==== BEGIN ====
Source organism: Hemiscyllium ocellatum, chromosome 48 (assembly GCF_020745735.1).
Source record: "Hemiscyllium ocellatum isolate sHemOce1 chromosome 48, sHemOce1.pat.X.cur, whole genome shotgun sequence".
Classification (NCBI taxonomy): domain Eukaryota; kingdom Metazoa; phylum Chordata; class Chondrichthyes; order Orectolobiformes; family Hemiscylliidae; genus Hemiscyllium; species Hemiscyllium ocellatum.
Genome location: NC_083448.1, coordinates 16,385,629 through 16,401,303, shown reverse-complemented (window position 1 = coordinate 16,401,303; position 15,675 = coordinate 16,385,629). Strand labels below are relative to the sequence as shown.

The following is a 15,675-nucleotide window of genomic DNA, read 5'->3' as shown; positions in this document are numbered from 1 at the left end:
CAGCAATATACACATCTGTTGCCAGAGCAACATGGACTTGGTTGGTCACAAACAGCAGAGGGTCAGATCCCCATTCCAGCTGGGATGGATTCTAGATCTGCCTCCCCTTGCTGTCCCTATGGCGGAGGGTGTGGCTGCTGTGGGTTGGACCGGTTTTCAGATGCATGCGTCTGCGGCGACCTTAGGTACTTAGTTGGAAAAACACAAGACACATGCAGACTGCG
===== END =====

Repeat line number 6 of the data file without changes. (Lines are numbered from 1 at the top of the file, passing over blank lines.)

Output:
CAGCAATATACACATCTGTTGCCAGAGCAACATGGACTTGGTTGGTCACAAACAGCAGAGGGTCAGATCCCCATTCCAGCTGGGATGGATTCTAGATCTGCCTCCCCTTGCTGTCCCTATGGCGGAGGGTGTGGCTGCTGTGGGTTGGACCGGTTTTCAGATGCATGCGTCTGCGGCGACCTTAGGTACTTAGTTGGAAAAACACAAGACACATGCAGACTGCG